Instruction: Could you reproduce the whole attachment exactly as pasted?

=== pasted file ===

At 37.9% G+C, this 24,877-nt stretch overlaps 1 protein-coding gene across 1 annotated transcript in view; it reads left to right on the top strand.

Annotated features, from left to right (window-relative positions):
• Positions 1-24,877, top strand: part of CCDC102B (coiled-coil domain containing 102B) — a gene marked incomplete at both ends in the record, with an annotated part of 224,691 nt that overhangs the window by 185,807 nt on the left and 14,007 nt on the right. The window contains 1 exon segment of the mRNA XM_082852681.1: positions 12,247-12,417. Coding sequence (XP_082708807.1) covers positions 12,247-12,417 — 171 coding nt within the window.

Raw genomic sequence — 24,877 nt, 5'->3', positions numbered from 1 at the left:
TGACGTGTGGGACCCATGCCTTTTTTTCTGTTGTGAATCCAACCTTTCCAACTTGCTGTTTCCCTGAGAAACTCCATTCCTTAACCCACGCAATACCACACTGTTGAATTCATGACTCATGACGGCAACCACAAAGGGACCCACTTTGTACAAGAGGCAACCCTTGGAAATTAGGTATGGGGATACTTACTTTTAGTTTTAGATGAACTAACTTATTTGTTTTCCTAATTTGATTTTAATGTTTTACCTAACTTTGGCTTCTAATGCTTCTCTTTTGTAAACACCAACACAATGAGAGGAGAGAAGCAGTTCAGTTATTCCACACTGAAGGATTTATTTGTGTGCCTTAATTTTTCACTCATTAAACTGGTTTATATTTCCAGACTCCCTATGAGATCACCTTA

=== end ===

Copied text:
At 37.9% G+C, this 24,877-nt stretch overlaps 1 protein-coding gene across 1 annotated transcript in view; it reads left to right on the top strand.

Annotated features, from left to right (window-relative positions):
• Positions 1-24,877, top strand: part of CCDC102B (coiled-coil domain containing 102B) — a gene marked incomplete at both ends in the record, with an annotated part of 224,691 nt that overhangs the window by 185,807 nt on the left and 14,007 nt on the right. The window contains 1 exon segment of the mRNA XM_082852681.1: positions 12,247-12,417. Coding sequence (XP_082708807.1) covers positions 12,247-12,417 — 171 coding nt within the window.

Raw genomic sequence — 24,877 nt, 5'->3', positions numbered from 1 at the left:
TGACGTGTGGGACCCATGCCTTTTTTTCTGTTGTGAATCCAACCTTTCCAACTTGCTGTTTCCCTGAGAAACTCCATTCCTTAACCCACGCAATACCACACTGTTGAATTCATGACTCATGACGGCAACCACAAAGGGACCCACTTTGTACAAGAGGCAACCCTTGGAAATTAGGTATGGGGATACTTACTTTTAGTTTTAGATGAACTAACTTATTTGTTTTCCTAATTTGATTTTAATGTTTTACCTAACTTTGGCTTCTAATGCTTCTCTTTTGTAAACACCAACACAATGAGAGGAGAGAAGCAGTTCAGTTATTCCACACTGAAGGATTTATTTGTGTGCCTTAATTTTTCACTCATTAAACTGGTTTATATTTCCAGACTCCCTATGAGATCACCTTA